Humans make decisions jointly with others. They share responsibility for the outcome with their interaction partners. Today, more and more often the partner in a decision is not another human but, instead, a machine. Here we ask whether the type of the partner, machine or human, affects our responsibility, our perception of the choice and the choice itself. As a workhorse, we use a modified dictator game with two joint decision makers: either two humans or one human and one machine. We find a no treatment effect on perceived responsibility or guilt. We also find only a small and insignificant effect on actual choices.
"For the future, an open discussion of hybrid-decision situations would be desirable. It might not only be important to address the technical question of what we can achieve by using artificial decision-making systems such as computer but also how humans perceive them in different situations and how this influences human decision-making."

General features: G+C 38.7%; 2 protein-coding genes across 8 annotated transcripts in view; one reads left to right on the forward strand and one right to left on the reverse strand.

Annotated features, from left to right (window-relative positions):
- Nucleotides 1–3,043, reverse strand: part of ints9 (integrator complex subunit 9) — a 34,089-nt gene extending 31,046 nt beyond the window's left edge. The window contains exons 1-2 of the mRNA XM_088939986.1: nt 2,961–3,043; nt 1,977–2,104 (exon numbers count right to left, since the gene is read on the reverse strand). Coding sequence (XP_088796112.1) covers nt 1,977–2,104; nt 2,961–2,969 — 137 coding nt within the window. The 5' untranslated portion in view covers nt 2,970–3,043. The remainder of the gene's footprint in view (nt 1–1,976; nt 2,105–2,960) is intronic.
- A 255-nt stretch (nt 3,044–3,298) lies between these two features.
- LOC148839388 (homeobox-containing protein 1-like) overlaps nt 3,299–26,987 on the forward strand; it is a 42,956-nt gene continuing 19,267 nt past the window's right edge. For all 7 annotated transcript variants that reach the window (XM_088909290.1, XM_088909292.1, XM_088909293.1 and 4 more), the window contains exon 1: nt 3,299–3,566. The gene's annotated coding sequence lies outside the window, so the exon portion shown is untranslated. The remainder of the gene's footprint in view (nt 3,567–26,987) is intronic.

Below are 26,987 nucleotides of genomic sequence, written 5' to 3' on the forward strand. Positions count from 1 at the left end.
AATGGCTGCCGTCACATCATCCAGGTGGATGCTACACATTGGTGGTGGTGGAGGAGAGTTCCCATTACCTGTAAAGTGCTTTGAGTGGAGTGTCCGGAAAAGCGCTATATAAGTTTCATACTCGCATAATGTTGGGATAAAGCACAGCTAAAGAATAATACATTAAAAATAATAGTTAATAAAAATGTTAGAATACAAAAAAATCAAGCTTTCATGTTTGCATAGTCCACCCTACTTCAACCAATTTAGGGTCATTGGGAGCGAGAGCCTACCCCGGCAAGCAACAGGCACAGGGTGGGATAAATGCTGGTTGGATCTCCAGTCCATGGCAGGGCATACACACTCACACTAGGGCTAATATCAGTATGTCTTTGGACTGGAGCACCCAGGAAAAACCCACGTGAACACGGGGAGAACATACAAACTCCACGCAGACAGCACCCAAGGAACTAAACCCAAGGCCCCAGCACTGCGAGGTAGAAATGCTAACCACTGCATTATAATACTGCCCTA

Presented at: Annual Meeting Verein für Socialpolitik 2017, Annual Congress of the European Economic Association 2017, 2nd Coller Conference on Behavioral Economics 2017, Prague Conference on Behavioral Sciences 2017